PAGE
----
The use of social media by jurors has been a hot topic in the courts over the last couple of years. The explosion of smart phones, mobile access to the internet and social media is causing new and unique challenges to the courts, particularly in the case of jury trials.
Over the past year, there have numerous cases challenged and some overturned due to juror use of social media during trial. Juror use of the internet and social media during trial raises a host of problems for both sides of the case. The possibility of undue outside influence on jury verdicts is of great concern to all. Unfortunately, the pace of technology has far exceeded the pace of measures by the courts to protect against it‘s abuse.
Among the traditional instructions from the court to jurors is that they not discuss the case with others outside the case. This is to protect against improper influence on the juror during a trial. This might arise when the juror has a friend or family member with some experience or expertise with the subject matter in the trial.
For instance, a juror might ask an uncle who has retired from the law enforcement or the practice of law about the case. Other times, the juror will call on family members who have engineering expertise or think they do to discuss a products liability claim.
There are countless ways this problem could arise in the past. However, this problem at least would not affect the many trials that lasted only one day, such as most misdemeanor criminal trials and many small civil trials. With the growth of the internet and social media, this too has changed with jurors able to do a little of their own research or even run the case by their Facebook panel of advisors during a break or at lunch. The problem becomes far worse with longer trials and more time to reflect, conduct online research and enlist input from the panel. In short, the problem of outside jury influence has grown exponentially with the growth of mobile technology, the internet and social media. And the problem may be harder to solve than one might think.
Courts have begun to routinely instruct jurors not to do their own research, not to email, text, or post information related to trial during the trial. This has not deterred many. In fact, the problem is so bad that California was compelled to pass a law making it a crime punishable by up to 6 months in jail for using the internet during trial for research or posting trial related topics on any social media site such as Twitter, Facebook, MySpace and LinkedIn. California believed this law necessary due to blatant disregard of judges‘ instructions by many jurors.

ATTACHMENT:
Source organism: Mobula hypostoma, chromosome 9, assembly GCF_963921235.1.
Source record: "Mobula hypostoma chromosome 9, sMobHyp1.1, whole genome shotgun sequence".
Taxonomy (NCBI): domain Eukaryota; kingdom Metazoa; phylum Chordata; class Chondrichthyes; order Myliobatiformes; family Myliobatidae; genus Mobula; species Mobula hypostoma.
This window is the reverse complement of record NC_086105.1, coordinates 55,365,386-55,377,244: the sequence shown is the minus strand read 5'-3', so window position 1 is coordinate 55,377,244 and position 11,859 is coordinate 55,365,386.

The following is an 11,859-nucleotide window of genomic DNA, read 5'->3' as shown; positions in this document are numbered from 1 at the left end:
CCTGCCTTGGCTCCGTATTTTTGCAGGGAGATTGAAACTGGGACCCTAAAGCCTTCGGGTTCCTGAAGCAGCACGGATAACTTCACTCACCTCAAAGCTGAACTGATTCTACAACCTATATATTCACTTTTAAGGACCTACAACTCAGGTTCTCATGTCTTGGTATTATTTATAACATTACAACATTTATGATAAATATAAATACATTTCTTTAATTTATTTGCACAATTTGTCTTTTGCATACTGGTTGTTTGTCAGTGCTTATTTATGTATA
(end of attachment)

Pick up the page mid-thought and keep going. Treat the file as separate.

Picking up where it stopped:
The most obvious question that then arises is whether such laws will prevent jurors from engaging in these prohibited activities during trial. A recent survey points to some challenges the courts will face even with the tool of contempt and jail to deter these practices at their disposal.
Several sources have noted a recent McCann survey of 6000 people aged 16 to 30 found that 53 percent of respondents would rather lose their sense of smell than access to social networking. Perhaps these folks simply do not appreciate the importance of the sense of smell. Or the survey may have had some design issues that would lead to such surprising results. Several sources raise this issue in noting that 67 percent of those in the survey would also give up their genitals for a Klondike bar, also a surprising result in most circles.
Notwithstanding the possible glitches in the survey, the results do not bode well for future jury deliberations. With the rise of texting, smart phones, mobile access to the internet and social networking, one does not need to look far to see the problem ahead. For many parents, one need look no further than the back seat to see the hold that this technology has on society. For everyone else, just take a peek at the driver in the next car.